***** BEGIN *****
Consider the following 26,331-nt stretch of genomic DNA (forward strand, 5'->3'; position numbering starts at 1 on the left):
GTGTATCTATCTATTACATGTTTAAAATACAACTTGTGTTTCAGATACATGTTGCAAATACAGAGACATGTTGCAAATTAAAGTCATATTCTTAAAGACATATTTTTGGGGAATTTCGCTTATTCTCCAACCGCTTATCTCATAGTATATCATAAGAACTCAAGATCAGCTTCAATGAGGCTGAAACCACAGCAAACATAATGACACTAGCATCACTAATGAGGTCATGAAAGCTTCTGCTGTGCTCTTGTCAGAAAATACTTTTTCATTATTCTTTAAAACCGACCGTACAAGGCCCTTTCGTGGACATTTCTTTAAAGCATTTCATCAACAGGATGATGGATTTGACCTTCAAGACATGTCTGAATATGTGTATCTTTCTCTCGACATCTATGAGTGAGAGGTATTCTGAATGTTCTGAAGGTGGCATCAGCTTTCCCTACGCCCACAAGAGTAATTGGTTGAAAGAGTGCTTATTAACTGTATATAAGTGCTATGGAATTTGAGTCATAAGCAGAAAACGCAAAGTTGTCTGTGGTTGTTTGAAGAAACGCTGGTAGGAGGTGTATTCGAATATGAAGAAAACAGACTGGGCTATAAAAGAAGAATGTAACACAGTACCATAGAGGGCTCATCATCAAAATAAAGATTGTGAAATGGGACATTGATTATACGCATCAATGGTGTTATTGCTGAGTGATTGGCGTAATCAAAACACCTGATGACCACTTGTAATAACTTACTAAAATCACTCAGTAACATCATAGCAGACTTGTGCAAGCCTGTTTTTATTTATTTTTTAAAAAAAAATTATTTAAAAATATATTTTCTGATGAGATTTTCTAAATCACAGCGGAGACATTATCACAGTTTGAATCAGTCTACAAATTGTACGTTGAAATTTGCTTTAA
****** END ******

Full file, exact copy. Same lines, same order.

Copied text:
Consider the following 26,331-nt stretch of genomic DNA (forward strand, 5'->3'; position numbering starts at 1 on the left):
GTGTATCTATCTATTACATGTTTAAAATACAACTTGTGTTTCAGATACATGTTGCAAATACAGAGACATGTTGCAAATTAAAGTCATATTCTTAAAGACATATTTTTGGGGAATTTCGCTTATTCTCCAACCGCTTATCTCATAGTATATCATAAGAACTCAAGATCAGCTTCAATGAGGCTGAAACCACAGCAAACATAATGACACTAGCATCACTAATGAGGTCATGAAAGCTTCTGCTGTGCTCTTGTCAGAAAATACTTTTTCATTATTCTTTAAAACCGACCGTACAAGGCCCTTTCGTGGACATTTCTTTAAAGCATTTCATCAACAGGATGATGGATTTGACCTTCAAGACATGTCTGAATATGTGTATCTTTCTCTCGACATCTATGAGTGAGAGGTATTCTGAATGTTCTGAAGGTGGCATCAGCTTTCCCTACGCCCACAAGAGTAATTGGTTGAAAGAGTGCTTATTAACTGTATATAAGTGCTATGGAATTTGAGTCATAAGCAGAAAACGCAAAGTTGTCTGTGGTTGTTTGAAGAAACGCTGGTAGGAGGTGTATTCGAATATGAAGAAAACAGACTGGGCTATAAAAGAAGAATGTAACACAGTACCATAGAGGGCTCATCATCAAAATAAAGATTGTGAAATGGGACATTGATTATACGCATCAATGGTGTTATTGCTGAGTGATTGGCGTAATCAAAACACCTGATGACCACTTGTAATAACTTACTAAAATCACTCAGTAACATCATAGCAGACTTGTGCAAGCCTGTTTTTATTTATTTTTTAAAAAAAAATTATTTAAAAATATATTTTCTGATGAGATTTTCTAAATCACAGCGGAGACATTATCACAGTTTGAATCAGTCTACAAATTGTACGTTGAAATTTGCTTTAA